Fire Science B.S.
In this section
To the civilian, fighting fires means turning the hose on them. But vanquishing the raging beast that is a fire involves much more than that. It takes considerable strategy, expert technique, an understanding of the science that governs it, plus a firm handle on how to prevent the beast from roaring forth in the first place. Battling fire is a science, requiring a special breed of soldier — compassionate, fast thinking, calm under pressure, and of great physical stamina. If you are that soldier, you can do no better than to get your degree at the University of New Haven, home of one of the largest, most comprehensive fire programs in the country.
Identify your career path
There are many career paths you can take with a degree in fire science. Our programs prepare students for a number of positions in the fields of fire prevention, fire engineering, fire suppression, and more in both the public and private sectors. Here are a few you can aspire to:
- Fire Investigation. An analysis of fire investigations from the viewpoint of the field investigator. An in-depth study of determining the cause and origin of fires. Proper protection and collection of evidence is also covered.
- Fire Service Personnel. You’ll be a member of a fire department, providing fire suppression, emergency medical services, fire prevention, and life safety education services.
- Fire Protection Engineering. As a fire protection engineer, you’ll identify risks and design safeguards that help prevent, control, and mitigate the effects of fires. Architects collaborate with FPEs in evaluating a building’s life safety and property protection goals. You may also act as a fire investigator — FPEs helped analyze the collapse of the World Trade Center, for example. NASA also uses fire protection engineers.
- Fire Protection Technology. Apply science and engineering principles to protect people and their environments from the destructive effects of fire and smoke. If you already have an engineering degree, this degree will add another skill set to offer employers.
- Code Development and Evaluation. Research current trends in fire losses and craft codes and standards to reduce future losses for private and not-for-profit organizations.
- Loss Prevention. Usually a private-sector position, this career involves investigating losses for an insurance company in an effort to reduce future losses. You’ll identify potential hazards in the workplace and correct them before an accident or loss occurs.
- Forest Fire Inspector and Prevention Specialist. Patrol our forests and parks to ensure that travelers and campers comply with fire regulations. When fires break out, crews of firefighters come in to fight the blaze. You’ll need specialized training in the Incident Management System for this career.
- Industrial Fire Protection. You would be an employee of an industrial, institutional, or commercial enterprise who is actively engaged in formulating or implementing policies and procedures for fire protection, fire prevention, and employee safety education.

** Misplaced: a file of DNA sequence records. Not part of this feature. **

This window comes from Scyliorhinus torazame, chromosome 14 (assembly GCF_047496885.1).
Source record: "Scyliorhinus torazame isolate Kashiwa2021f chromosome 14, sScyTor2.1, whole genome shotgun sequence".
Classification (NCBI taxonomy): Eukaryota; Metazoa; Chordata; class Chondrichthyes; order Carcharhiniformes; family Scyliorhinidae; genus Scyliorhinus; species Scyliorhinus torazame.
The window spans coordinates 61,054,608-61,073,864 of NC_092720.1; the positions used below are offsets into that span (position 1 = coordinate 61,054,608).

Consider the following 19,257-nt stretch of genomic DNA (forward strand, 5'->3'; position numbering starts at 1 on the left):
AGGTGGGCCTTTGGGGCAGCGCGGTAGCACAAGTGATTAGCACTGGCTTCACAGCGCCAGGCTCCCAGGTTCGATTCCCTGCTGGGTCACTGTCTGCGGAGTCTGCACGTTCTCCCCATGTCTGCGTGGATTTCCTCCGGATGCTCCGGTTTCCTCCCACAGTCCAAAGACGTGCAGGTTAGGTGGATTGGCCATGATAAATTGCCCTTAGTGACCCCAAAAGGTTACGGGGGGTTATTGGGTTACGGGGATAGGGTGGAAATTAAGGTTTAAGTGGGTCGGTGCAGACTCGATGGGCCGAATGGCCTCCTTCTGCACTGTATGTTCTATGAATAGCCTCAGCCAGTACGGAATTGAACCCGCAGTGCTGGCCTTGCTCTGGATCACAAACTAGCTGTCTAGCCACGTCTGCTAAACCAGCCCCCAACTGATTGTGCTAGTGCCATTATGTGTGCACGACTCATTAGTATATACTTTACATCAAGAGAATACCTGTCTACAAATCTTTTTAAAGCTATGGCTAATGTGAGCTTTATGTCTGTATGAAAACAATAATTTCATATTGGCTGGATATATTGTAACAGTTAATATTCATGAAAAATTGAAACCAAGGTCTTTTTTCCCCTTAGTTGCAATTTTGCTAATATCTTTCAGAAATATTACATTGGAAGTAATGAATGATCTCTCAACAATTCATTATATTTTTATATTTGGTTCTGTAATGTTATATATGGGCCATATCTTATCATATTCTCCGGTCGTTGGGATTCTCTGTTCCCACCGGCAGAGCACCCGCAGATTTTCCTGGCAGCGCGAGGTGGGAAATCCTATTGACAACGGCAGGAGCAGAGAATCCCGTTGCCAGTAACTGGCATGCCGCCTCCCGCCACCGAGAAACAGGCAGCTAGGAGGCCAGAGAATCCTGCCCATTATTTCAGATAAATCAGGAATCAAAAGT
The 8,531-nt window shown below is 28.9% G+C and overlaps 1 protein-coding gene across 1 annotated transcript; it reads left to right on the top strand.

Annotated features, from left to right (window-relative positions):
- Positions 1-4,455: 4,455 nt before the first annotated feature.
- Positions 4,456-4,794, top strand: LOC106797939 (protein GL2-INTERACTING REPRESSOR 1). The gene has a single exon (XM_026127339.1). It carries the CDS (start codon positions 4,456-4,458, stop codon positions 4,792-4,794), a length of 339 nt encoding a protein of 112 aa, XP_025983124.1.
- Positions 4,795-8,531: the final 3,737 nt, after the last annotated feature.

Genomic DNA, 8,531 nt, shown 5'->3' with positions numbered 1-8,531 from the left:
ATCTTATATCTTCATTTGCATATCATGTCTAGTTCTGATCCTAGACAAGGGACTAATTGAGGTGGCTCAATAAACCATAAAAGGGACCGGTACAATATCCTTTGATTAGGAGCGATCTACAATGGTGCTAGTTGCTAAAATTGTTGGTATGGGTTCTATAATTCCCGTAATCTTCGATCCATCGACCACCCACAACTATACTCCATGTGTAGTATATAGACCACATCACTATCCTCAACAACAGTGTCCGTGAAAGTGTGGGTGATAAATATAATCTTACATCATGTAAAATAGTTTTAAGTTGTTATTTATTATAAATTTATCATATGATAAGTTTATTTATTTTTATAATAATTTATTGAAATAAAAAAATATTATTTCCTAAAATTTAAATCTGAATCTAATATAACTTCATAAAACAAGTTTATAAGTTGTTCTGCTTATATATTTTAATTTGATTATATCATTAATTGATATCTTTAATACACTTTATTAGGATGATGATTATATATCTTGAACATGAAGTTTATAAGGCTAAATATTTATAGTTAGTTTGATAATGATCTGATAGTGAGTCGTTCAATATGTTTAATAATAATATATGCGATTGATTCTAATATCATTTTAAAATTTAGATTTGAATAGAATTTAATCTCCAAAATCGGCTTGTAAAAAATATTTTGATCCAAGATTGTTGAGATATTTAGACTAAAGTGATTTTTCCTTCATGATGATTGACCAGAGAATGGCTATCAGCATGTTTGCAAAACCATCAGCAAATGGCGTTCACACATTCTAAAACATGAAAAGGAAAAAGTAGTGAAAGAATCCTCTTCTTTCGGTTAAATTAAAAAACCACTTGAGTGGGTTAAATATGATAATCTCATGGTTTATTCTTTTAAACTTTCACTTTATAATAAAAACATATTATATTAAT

Practice in state-of-the-art facilities
You’ll test your knowledge and skills in laboratory experiences that are dress rehearsals for real-world events. Our cutting-edge facilities include:
- A new state-of-the-art fire/arson investigation lab. One of the few arson investigation labs on a college campus in the country, it comprises three arson investigation rooms that produce live fires to investigate.
- Fire alarm/detection lab. Featuring the latest technology in alarm systems used throughout the fire protection industry, it will give you hands-on experience with today’s continually changing software and alarm panels.
- Automatic sprinkler lab. This lab allows you, the student, to actually experience the types of systems and the various sprinkler heads used in the industry.
- Fire dynamics lab. Modern fires can involve a plethora of chemicals. In this lab you will not only talk about flash and fire points but experiment with them.
Field trips and internships will add more depth and immediacy to the hands-on learning you acquire on campus. Many local combination and/or volunteer fire departments in the area allow the University of New Haven students to enroll in their department and serve as volunteer firefighters.
Learn from faculty who are battle-tested
All of our faculty members have seen action in the field and are either current or former chief officers within a fire department. Together, they represent a combined history of over 150 years of service in the field of fire protection. Each instructor brings to the classroom a wealth of experience in a specific area.
Our adjunct instructors who are professionals — fire protection engineers, fire marshals, fire chiefs, and federal and state investigators in the public and private sectors — interact with firefighters on a daily basis. This gives them the inside track on the latest in modern fire safety and engineering technology, which they then pass on to you.
Choose your desired concentration
This is the time to get your degree in fire science, as the demand for professionals in the field has never been greater. The United States still ranks among those countries that suffer the highest degrees of destruction to life and property from fire. Arson- and fraud-related fire problems continue to rise at an alarming rate.
We offer you a choice of concentrations so that you can specialize in the area that interests you most:
Whichever concentration you choose, you’ll learn in exceptional facilities and have the kinds of opportunities you won’t find at most other universities. Your hands-on experience will cover a lot of territory — in the class, in our top-notch labs, and out in the field.